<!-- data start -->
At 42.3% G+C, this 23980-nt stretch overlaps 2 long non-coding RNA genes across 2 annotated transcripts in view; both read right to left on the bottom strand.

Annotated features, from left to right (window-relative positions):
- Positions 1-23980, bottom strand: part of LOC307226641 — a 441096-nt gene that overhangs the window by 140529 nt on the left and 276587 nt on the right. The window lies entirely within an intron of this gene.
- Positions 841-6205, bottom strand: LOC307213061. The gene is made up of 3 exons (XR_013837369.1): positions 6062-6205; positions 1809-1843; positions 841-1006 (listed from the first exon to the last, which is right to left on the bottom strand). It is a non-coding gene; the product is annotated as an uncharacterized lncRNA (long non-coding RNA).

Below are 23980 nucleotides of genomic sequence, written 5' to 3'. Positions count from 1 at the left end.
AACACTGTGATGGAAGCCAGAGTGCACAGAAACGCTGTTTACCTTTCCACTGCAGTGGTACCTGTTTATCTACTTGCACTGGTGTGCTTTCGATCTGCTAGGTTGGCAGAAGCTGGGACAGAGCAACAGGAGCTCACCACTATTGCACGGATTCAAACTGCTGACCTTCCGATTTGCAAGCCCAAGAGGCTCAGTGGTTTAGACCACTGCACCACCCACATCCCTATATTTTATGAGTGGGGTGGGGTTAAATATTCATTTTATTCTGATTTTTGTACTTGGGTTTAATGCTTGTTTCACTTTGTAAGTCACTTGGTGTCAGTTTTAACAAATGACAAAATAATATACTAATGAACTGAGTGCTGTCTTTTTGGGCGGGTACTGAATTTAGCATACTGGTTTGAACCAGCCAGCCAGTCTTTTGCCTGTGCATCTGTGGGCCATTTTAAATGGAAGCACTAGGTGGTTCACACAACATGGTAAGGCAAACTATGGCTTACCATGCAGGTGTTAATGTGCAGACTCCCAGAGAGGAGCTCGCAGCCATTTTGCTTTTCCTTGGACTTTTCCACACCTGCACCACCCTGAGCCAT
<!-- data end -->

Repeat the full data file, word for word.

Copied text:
At 42.3% G+C, this 23980-nt stretch overlaps 2 long non-coding RNA genes across 2 annotated transcripts in view; both read right to left on the bottom strand.

Annotated features, from left to right (window-relative positions):
- Positions 1-23980, bottom strand: part of LOC307226641 — a 441096-nt gene that overhangs the window by 140529 nt on the left and 276587 nt on the right. The window lies entirely within an intron of this gene.
- Positions 841-6205, bottom strand: LOC307213061. The gene is made up of 3 exons (XR_013837369.1): positions 6062-6205; positions 1809-1843; positions 841-1006 (listed from the first exon to the last, which is right to left on the bottom strand). It is a non-coding gene; the product is annotated as an uncharacterized lncRNA (long non-coding RNA).

Below are 23980 nucleotides of genomic sequence, written 5' to 3'. Positions count from 1 at the left end.
AACACTGTGATGGAAGCCAGAGTGCACAGAAACGCTGTTTACCTTTCCACTGCAGTGGTACCTGTTTATCTACTTGCACTGGTGTGCTTTCGATCTGCTAGGTTGGCAGAAGCTGGGACAGAGCAACAGGAGCTCACCACTATTGCACGGATTCAAACTGCTGACCTTCCGATTTGCAAGCCCAAGAGGCTCAGTGGTTTAGACCACTGCACCACCCACATCCCTATATTTTATGAGTGGGGTGGGGTTAAATATTCATTTTATTCTGATTTTTGTACTTGGGTTTAATGCTTGTTTCACTTTGTAAGTCACTTGGTGTCAGTTTTAACAAATGACAAAATAATATACTAATGAACTGAGTGCTGTCTTTTTGGGCGGGTACTGAATTTAGCATACTGGTTTGAACCAGCCAGCCAGTCTTTTGCCTGTGCATCTGTGGGCCATTTTAAATGGAAGCACTAGGTGGTTCACACAACATGGTAAGGCAAACTATGGCTTACCATGCAGGTGTTAATGTGCAGACTCCCAGAGAGGAGCTCGCAGCCATTTTGCTTTTCCTTGGACTTTTCCACACCTGCACCACCCTGAGCCAT